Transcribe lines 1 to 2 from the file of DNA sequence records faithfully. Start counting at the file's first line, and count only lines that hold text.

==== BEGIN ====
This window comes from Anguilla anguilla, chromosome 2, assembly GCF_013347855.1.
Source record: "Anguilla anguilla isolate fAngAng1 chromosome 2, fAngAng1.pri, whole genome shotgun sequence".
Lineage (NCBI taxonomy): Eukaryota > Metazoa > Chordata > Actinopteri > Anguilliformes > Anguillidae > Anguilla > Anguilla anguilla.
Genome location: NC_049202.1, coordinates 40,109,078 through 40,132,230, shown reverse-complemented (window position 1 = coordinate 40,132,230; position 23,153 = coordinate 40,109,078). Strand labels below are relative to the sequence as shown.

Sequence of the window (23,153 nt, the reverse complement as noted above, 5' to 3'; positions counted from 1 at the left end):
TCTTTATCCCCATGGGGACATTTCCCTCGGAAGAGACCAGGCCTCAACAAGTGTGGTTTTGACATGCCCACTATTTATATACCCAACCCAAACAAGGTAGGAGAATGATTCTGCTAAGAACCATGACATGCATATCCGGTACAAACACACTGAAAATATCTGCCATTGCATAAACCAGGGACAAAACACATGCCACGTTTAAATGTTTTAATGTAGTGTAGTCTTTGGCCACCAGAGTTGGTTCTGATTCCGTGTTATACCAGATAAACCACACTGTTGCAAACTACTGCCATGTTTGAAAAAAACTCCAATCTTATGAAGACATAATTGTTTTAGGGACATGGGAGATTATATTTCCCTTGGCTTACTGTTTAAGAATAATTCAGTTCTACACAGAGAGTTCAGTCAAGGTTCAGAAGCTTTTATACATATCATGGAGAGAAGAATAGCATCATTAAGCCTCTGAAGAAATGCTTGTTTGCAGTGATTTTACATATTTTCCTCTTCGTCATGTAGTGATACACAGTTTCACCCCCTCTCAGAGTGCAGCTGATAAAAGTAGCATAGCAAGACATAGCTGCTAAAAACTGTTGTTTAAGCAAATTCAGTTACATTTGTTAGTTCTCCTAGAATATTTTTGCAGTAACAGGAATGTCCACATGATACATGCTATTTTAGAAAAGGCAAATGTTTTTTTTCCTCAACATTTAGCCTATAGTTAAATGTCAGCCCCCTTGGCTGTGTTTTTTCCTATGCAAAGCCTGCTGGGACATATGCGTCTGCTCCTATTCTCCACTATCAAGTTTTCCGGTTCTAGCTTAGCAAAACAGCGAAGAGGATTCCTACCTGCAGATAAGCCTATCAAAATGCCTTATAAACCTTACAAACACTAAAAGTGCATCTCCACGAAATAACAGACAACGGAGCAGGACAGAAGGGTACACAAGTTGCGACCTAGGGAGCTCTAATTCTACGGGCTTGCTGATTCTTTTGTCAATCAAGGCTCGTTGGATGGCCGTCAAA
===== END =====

This window comes from Anguilla anguilla, chromosome 2, assembly GCF_013347855.1.
Source record: "Anguilla anguilla isolate fAngAng1 chromosome 2, fAngAng1.pri, whole genome shotgun sequence".